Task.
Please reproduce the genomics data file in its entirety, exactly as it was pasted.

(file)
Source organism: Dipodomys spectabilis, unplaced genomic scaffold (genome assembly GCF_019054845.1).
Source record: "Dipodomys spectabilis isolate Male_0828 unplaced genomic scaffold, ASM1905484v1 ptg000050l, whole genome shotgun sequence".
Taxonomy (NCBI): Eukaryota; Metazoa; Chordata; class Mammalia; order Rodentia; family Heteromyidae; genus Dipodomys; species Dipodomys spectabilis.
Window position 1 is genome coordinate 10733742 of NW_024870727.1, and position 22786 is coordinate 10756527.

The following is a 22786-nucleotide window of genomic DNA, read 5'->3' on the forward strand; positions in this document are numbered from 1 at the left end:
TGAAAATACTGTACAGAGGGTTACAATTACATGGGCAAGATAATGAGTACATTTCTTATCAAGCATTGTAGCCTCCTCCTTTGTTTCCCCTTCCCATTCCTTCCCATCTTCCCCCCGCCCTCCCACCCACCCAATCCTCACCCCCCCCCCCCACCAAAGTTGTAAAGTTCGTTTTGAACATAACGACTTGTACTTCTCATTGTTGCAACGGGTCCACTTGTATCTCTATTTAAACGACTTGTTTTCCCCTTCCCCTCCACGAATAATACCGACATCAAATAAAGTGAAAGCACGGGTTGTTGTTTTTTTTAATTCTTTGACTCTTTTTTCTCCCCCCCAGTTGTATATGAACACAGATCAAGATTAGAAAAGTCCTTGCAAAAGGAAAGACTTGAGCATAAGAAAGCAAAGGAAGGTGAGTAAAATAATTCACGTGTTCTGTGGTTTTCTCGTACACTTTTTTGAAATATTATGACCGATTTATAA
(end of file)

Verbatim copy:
Source organism: Dipodomys spectabilis, unplaced genomic scaffold (genome assembly GCF_019054845.1).
Source record: "Dipodomys spectabilis isolate Male_0828 unplaced genomic scaffold, ASM1905484v1 ptg000050l, whole genome shotgun sequence".
Taxonomy (NCBI): Eukaryota; Metazoa; Chordata; class Mammalia; order Rodentia; family Heteromyidae; genus Dipodomys; species Dipodomys spectabilis.
Window position 1 is genome coordinate 10733742 of NW_024870727.1, and position 22786 is coordinate 10756527.

The following is a 22786-nucleotide window of genomic DNA, read 5'->3' on the forward strand; positions in this document are numbered from 1 at the left end:
TGAAAATACTGTACAGAGGGTTACAATTACATGGGCAAGATAATGAGTACATTTCTTATCAAGCATTGTAGCCTCCTCCTTTGTTTCCCCTTCCCATTCCTTCCCATCTTCCCCCCGCCCTCCCACCCACCCAATCCTCACCCCCCCCCCCCACCAAAGTTGTAAAGTTCGTTTTGAACATAACGACTTGTACTTCTCATTGTTGCAACGGGTCCACTTGTATCTCTATTTAAACGACTTGTTTTCCCCTTCCCCTCCACGAATAATACCGACATCAAATAAAGTGAAAGCACGGGTTGTTGTTTTTTTTAATTCTTTGACTCTTTTTTCTCCCCCCCAGTTGTATATGAACACAGATCAAGATTAGAAAAGTCCTTGCAAAAGGAAAGACTTGAGCATAAGAAAGCAAAGGAAGGTGAGTAAAATAATTCACGTGTTCTGTGGTTTTCTCGTACACTTTTTTGAAATATTATGACCGATTTATAA